Short Term Forcings: These are the ones that really affect our lives in a time span that humans can notice in their lifetimes, and the ones used to create the chart above.

Solar forcing is the energy the sun sends to Earth, warming the atmosphere, and it does vary. This does affect our climate, but no more than 0.3*C in recent times.

Natural greenhouse gases: The two main gases of interest are carbon dioxide and methane. Many natural events affect these gases, but natural fluctuations are usually of regional scale and don't perturb the world average much.

Volcanic eruptions put sulfate aerosols into the atmosphere, cooling the surface and warming the upper atmosphere. The largest eruptions can affect the entire planet; for instance the 1991 eruption of Pinatubo cooled global average temperature by nearly a degree the following year. But Volcanic cooling effects are very short term, so while they can certainly change Global temps, the effects are for only a year or two. As for the warming from CO2, the smaller eruptions that go on all the time are not significant – for instance, Humans put out 150 times more CO2 per year than all the volcanoes combined.


Ocean Circulation has a large effect on Climate, as evidenced by the El Nino / La Nina cycle that goes on every few years, moving temps about 3*C in areas on the west coast of North America, and by the Gulf Stream, which normally raise temps in Europe by as much as 10*C. Both of these currents work by circulating water from ocean depths & warming/cooling the surrounding land. But as these two examples show, their effects are limited, both in area and in total temperature differences.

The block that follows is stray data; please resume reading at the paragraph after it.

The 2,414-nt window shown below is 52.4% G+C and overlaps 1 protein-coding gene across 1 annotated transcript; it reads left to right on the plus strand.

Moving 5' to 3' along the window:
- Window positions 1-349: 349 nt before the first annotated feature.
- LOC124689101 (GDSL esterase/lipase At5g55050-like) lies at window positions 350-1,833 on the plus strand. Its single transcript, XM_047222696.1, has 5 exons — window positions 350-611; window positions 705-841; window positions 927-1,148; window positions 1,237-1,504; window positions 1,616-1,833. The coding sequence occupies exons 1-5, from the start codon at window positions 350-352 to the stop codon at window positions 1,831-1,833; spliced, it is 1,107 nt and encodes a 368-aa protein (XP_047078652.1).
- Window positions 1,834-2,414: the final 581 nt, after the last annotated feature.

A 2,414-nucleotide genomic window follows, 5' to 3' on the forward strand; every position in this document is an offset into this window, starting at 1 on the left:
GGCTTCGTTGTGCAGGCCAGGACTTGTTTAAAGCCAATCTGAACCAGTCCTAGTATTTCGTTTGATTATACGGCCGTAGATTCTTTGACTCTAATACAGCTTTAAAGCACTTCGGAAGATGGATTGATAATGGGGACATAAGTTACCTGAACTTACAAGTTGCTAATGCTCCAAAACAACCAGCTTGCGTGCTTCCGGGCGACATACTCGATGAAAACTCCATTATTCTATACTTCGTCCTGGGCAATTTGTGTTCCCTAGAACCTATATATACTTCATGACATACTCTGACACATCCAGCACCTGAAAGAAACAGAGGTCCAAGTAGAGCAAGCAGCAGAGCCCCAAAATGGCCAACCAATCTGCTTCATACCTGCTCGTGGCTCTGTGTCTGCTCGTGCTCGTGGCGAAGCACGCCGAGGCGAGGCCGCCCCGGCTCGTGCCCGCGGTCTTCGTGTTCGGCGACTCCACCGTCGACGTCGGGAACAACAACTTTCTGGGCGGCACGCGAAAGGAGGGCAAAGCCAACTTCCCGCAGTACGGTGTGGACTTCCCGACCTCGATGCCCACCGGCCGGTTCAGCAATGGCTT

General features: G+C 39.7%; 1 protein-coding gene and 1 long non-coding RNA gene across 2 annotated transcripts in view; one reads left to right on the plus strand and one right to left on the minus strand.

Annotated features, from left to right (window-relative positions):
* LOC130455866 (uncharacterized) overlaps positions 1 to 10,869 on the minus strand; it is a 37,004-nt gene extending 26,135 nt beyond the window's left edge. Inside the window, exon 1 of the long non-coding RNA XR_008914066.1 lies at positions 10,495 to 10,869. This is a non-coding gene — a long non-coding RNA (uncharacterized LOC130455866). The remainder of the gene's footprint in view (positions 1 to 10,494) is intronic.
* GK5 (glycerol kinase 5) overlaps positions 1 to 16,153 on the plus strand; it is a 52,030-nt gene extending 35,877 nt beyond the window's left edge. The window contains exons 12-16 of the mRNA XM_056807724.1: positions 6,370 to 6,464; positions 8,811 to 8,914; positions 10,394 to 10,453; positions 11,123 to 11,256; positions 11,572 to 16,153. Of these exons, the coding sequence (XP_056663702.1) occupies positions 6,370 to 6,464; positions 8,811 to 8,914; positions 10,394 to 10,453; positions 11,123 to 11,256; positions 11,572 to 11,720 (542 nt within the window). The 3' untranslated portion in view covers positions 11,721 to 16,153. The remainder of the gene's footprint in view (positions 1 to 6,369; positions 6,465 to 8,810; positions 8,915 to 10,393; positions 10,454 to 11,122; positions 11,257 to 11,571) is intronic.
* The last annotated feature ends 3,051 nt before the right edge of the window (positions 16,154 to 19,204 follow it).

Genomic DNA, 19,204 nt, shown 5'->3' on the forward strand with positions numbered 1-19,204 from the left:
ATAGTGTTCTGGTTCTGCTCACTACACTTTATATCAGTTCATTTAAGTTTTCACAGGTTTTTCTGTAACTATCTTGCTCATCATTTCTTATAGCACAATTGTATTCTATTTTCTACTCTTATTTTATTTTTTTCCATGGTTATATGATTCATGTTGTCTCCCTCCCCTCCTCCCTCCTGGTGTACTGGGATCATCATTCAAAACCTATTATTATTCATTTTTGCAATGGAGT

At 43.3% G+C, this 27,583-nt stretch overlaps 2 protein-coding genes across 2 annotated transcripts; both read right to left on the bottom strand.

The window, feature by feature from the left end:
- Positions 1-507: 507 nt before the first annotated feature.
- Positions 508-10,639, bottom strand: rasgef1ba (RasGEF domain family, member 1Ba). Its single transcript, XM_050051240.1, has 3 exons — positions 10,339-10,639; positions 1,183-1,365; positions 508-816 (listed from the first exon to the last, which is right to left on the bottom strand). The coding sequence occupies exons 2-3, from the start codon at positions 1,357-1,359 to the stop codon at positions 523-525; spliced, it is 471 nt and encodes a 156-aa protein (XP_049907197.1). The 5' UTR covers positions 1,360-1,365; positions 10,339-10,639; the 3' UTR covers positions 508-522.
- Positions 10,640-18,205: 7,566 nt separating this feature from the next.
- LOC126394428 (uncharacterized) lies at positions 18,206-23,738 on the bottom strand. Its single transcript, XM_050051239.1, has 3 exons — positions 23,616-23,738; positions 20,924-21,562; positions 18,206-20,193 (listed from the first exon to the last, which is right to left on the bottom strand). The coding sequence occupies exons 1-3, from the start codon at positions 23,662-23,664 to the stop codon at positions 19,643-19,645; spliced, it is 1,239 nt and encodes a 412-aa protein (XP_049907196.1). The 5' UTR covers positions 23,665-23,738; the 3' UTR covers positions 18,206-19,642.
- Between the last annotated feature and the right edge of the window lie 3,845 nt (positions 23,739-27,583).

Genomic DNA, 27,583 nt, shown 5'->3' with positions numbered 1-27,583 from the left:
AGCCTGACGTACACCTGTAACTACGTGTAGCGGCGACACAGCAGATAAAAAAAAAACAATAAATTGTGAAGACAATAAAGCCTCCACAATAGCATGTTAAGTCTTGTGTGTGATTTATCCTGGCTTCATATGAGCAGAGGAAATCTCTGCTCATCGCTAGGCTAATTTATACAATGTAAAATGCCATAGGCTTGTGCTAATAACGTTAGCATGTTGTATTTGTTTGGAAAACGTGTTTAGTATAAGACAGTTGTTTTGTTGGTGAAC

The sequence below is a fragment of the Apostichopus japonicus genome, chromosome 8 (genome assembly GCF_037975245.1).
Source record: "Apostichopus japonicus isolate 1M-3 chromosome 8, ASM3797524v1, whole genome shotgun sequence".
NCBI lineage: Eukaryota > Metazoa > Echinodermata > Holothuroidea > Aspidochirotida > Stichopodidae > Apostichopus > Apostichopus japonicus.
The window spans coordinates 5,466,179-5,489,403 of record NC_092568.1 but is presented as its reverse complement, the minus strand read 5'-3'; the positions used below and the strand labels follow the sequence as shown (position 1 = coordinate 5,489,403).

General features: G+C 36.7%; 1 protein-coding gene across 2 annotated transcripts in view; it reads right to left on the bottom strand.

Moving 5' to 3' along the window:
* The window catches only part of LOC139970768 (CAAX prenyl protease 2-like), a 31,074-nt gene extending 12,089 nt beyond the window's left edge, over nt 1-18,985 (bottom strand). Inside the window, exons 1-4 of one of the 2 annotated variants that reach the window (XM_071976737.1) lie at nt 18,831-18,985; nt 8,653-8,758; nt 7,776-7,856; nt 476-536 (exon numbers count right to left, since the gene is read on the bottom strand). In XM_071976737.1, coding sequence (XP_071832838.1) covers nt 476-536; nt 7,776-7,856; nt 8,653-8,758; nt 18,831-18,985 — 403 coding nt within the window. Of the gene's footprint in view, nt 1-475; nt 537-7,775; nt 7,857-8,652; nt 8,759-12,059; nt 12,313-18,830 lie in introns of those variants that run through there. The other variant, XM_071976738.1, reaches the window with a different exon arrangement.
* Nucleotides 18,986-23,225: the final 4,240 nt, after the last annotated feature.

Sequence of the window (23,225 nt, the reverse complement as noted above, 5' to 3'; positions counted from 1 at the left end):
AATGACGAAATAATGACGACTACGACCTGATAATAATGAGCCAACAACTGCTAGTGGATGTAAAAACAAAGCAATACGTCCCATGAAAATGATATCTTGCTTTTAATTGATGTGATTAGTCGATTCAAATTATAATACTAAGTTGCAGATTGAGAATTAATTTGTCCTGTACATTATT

Ozone is a naturally occurring greenhouse gas. Interestingly, in the 1970’s, all the CFC’s we were pouring into the air were breaking down the Ozone, which was cooling the earth slightly (part of the reason some scientists at the time thought we were heading for Global Cooling . When we cleaned up the CFC ‘s because of all the bad effects of lowering Ozone, we then returned the earlier warming – fix one problem, create another….

Human Forcings

The oldest human forcing is changing land use that affects how the soil absorbs sunlight. For thousands of years, human activities have reduced forests, drained wetlands, dammed watercourses and disturbed the soil. The history of this factor is very poorly known, but it is growing in significance as human population and industry grow. One estimate is that recent land-use changes have acted to cool the northern hemisphere slightly as a whole.

CO2 produced by burning fossil fuels is the biggest single forcing. And its effects last for thousands of years.